Daily D – Psalm 42:5
Why am I discouraged? Why is my heart so sad? I will put my hope in God! I will praise him again—my Savior and my God! PSALM 42:5 (NLT)
Yesterday morning, Palm Sunday, my bride and I participated in the Lord’s Supper as our pastor led us via an internet worship experience. We had bread and juice, but it was not the kind of thing we receive when we gather together with other believers in a church building. No matter. We were still humbled by the simple reminder of God’s amazing grace.
The summer after I stopped serving as a pastor, we worshiped at a large, well-known church in Houston. They had a Saturday evening service. Each week, unlike most Baptist churches, that church participated in the Lord’s Supper. Not speaking the words and not administering the ordinance grieved me. Receiving the bread and juice humbled me. I wept every time.
Remembering those moments yesterday morning, and pondering them again now, serves as a reminder that there are times when all is not well in our worlds. We are not the first to feel this way. Most likely, we will not be the last. How have the generations who have gone before us handled their dark nights of the soul? How have they endured darkened days?
Psalm 42 has comforted and strengthened many. It has inspired many songs. The first verse alone is firmly implanted in many an imagination: “As the deer longs for streams of water, so I long for you, O God,” (v. 1).
David the King says his heart breaks as he remembers how things used to be (v. 4). He walked among the crowd of worshipers. He led the procession to worship, singing with joy, giving thanks, enjoying the celebration. That was then. This was now.
You and I know something of such loss and disruption. We look back and lament what we cannot now enjoy. Even so, when we hunger and thirst for God as David the King did, we will be able to look forward in hope as surely as he did.
David did not allow his present darkness to settle down upon him as a suffocating enclosure. Instead, he encouraged himself in the LORD (1 Sam. 30:6) by confidently declaring that this was not how his story would end. Discouragement was real. Sadness wore him down. Hope in God, however, put a song in his heart. He was not merely whistling past the graveyard. He was awakening a new dawn (Psalm 108:2).
And so we too can sing a new song. We can start with an old one and begin writing another testimonial to God’s goodness and faithfulness. We can take comfort from every reminder of God’s deliverance in every age now past. We can take hope that he who is the same yesterday, today, and forever, will again do what only he can do.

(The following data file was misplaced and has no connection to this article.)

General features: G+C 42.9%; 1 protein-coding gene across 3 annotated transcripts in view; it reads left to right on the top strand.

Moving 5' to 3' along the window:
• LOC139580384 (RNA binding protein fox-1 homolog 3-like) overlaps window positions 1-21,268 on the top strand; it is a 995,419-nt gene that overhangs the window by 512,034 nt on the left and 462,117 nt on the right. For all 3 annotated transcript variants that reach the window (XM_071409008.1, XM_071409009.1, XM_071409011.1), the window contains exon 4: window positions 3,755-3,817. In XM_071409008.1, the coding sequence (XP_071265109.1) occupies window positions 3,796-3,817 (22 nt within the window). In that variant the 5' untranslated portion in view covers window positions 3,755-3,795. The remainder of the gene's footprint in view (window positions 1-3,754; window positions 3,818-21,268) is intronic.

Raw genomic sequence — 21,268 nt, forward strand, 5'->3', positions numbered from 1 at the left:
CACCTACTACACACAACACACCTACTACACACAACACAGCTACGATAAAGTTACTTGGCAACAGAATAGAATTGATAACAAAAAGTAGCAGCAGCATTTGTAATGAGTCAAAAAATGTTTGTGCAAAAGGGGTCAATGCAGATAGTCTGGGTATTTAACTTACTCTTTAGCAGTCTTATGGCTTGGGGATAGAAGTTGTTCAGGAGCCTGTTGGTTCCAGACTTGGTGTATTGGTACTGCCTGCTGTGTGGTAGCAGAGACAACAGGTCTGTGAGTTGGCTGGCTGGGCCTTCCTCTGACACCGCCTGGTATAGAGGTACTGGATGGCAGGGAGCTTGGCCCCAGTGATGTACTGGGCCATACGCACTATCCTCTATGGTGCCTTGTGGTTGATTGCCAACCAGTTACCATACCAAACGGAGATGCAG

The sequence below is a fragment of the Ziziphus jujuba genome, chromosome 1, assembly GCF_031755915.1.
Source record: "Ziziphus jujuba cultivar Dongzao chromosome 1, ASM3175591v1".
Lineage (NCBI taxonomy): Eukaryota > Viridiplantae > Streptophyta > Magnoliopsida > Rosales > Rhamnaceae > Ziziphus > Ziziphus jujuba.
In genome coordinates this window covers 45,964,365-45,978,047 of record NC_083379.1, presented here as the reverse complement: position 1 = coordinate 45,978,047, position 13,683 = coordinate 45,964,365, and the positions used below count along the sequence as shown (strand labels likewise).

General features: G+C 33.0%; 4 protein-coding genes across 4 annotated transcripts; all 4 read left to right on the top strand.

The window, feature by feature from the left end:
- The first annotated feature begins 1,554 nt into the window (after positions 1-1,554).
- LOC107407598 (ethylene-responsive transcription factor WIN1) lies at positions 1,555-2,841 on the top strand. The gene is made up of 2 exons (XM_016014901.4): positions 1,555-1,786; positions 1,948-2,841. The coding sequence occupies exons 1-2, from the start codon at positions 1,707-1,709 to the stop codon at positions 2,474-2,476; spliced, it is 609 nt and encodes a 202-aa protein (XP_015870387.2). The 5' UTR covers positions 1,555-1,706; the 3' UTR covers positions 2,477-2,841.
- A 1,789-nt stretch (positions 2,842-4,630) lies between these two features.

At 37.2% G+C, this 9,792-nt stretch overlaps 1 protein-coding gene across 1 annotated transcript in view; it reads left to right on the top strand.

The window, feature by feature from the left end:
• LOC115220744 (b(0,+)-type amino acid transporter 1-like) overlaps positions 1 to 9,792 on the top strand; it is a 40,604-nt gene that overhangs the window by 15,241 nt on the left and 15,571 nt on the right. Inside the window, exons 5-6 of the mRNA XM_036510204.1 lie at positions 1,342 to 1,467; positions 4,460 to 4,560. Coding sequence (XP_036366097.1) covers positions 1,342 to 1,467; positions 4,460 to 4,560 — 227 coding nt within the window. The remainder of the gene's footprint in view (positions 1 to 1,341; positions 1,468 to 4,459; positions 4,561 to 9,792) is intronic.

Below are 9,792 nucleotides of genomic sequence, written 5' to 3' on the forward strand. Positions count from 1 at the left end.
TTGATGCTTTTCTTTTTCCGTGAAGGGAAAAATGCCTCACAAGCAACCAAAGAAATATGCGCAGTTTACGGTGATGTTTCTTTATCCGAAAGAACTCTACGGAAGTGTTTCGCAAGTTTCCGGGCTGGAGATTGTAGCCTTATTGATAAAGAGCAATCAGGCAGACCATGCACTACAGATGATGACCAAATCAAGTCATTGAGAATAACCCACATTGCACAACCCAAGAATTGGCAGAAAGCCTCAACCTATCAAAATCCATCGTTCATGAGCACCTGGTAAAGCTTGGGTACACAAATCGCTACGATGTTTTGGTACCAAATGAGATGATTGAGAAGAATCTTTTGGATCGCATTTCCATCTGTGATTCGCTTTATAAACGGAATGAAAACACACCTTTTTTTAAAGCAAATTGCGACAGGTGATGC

Sooner than we fear, but not as soon as we would like, we will return to restaurants, sporting events, and worship gatherings with family and friends. In the meantime, we can focus on our Father in heaven with thirst which refuses to be quenched by anything else.
In a devastatingly dark time of captivity and exile, God gave Jeremiah words of hope. Not only did he have good plans for his people (v. 11), but he wanted to be known and experienced in what must have seemed like impossible circumstances. He said, “In those days when you pray, I will listen. If you look for me wholeheartedly, you will find me,” (vv. 12, 13).
We can sing and pray with David and Jeremiah. God is listening. God wants to be found by us. God wants to give us hope and a special future. Sooner than we think, we will sing new songs. Sooner than we think, we will praise our Father in heaven. Let us live in the light of that new day. Let us join God in what he is doing all around us so that we become tools in his hands as he builds a better world.
I will put my hope in God.
Our Father, our hope is in you. You are our only hope. You are the only hope we need. We will not look to government, guns, guts, or grit to get us through this time. We will depend on you. Lead us through this valley of the shadow of death into the brilliance and provision of the special future you have for us. Use us to bring help, hope, and healing to all we encounter along this journey through these days. Amen.
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Ruth 1:20, 21 “Don’t call me Naomi. Call me Mara,” she answered, “for the Almighty has made me very bitter. I went away full, but the LORD has brought me back empty. Why do you call me Naomi, since the LORD has opposed me, and the Almighty has afflicted me?” (CSB)